Since forever, Whatsapp Messenger has been charging its users a humble annual fee ($1 or £1, depending on market) due after the first year of usage. This ends today: the Facebook-owned messenger goes completely free and slashes any and all annual fees.
Nearly a billion people today use Whatsapp
The annual fee for the right to use Whatsapp has been a relic of the past that seemed particularly strange in a global market full of free solutions like Facebook Messenger, Skype, Viber and countless others.
Whatsapp explains that the official reason for removing the annual fee is that many of its users across the globe don't even have a credit/debit card, and are afraid they might lose their conversations and access to their preferred messenger. This is definitely more of a deterring factor than it is promoting healthy growth.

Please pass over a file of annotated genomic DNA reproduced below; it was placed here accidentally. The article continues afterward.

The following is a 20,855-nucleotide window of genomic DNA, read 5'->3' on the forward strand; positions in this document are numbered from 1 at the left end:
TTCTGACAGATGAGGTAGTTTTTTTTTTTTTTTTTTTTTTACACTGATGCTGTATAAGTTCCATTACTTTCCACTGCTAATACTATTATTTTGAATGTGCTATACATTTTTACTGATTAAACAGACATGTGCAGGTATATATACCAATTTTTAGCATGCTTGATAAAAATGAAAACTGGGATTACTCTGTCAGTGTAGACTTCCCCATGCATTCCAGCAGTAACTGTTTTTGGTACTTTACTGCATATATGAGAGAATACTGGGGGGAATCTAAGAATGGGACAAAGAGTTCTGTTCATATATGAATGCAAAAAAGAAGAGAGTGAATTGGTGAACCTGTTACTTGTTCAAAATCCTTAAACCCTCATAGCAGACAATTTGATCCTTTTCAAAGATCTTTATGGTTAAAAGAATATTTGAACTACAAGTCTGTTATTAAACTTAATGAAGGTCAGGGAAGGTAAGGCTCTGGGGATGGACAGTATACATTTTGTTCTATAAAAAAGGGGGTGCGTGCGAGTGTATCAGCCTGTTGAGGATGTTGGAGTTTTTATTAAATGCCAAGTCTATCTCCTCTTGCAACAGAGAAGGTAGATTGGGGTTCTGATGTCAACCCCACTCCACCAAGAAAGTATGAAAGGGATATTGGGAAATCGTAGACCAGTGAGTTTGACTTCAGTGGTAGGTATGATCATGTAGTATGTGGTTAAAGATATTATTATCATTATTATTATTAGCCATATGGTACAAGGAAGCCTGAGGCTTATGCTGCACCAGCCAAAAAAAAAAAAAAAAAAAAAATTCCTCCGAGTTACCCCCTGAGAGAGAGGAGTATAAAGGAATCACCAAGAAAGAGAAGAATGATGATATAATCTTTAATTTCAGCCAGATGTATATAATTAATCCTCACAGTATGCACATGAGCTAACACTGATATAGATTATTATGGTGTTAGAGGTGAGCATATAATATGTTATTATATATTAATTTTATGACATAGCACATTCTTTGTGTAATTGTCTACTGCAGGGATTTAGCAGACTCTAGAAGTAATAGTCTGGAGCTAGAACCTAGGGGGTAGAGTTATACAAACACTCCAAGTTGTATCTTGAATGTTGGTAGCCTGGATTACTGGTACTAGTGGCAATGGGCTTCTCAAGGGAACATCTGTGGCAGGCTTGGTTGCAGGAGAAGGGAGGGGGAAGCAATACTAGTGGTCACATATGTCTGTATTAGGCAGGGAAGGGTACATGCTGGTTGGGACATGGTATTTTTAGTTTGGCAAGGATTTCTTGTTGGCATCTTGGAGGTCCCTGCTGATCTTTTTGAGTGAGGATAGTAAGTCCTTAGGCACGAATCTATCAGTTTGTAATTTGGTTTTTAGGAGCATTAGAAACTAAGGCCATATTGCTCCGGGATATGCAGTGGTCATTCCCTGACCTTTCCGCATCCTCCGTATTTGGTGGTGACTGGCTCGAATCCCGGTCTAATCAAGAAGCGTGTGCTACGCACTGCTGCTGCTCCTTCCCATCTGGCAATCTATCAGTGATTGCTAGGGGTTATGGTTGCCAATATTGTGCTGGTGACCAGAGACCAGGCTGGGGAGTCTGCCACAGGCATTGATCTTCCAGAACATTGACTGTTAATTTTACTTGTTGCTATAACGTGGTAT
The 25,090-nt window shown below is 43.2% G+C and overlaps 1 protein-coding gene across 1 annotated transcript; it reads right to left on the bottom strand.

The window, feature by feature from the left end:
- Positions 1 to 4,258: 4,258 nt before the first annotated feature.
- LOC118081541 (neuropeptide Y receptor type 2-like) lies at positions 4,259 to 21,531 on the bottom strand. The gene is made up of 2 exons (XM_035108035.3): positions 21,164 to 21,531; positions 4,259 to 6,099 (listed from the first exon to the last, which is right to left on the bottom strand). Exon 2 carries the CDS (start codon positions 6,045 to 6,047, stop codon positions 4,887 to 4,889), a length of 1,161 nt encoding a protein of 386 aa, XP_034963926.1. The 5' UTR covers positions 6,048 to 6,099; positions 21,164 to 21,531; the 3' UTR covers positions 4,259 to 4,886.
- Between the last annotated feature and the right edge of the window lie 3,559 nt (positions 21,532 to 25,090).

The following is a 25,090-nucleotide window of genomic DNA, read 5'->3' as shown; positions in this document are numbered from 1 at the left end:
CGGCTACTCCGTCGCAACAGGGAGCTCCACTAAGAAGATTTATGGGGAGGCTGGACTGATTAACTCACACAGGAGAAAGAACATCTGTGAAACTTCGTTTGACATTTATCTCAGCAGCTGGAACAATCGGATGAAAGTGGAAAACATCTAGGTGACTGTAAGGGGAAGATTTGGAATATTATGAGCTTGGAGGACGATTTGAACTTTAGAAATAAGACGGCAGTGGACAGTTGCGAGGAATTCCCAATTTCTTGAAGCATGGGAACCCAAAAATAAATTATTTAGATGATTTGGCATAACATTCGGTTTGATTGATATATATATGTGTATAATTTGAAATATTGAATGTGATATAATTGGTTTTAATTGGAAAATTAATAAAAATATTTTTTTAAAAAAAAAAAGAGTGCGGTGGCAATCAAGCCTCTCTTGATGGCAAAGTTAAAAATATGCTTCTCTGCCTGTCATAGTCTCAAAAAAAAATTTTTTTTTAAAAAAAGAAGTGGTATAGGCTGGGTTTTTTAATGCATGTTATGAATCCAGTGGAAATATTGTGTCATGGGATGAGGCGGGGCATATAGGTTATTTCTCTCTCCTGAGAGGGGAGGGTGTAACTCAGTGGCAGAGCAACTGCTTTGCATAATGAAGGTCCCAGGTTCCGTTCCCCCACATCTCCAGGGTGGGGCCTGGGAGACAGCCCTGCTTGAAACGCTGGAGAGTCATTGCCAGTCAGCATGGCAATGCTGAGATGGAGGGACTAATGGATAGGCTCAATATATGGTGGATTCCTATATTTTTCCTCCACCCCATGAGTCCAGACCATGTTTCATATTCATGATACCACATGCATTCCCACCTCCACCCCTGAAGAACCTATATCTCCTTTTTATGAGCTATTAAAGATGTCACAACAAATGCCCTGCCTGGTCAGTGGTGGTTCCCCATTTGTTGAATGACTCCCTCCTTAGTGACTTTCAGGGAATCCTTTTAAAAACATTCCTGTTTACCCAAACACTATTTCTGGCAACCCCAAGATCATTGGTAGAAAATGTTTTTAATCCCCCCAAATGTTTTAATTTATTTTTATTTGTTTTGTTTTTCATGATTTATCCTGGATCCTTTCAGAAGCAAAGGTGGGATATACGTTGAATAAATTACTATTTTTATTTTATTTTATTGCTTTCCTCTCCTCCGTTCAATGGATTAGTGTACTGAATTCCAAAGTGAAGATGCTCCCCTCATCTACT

Question now remains how Whatsapp will monetize its huge user base. Whatsapp explains that there will be no third-party ads (which would be a huge turn-off for most users), and instead the company plans to bring new functionality to allow customers to communicate with businesses they care about: it would be possible to contact your bank via Whatsapp, for instance, if you are worried about a fraudulent transaction, or check with an air carrier about the status of a flight.
Acquired by Facebook in late 2014 for a whopping $22 billion, Whatsapp is one of the world's most popular messenger clients, second only to Facebook Messenger in terms of spread. It is available on a vast range of platforms, from Android and iPhone, to Windows Phone, BlackBerry OS and even the dated Symbian and Nokia S40 platforms.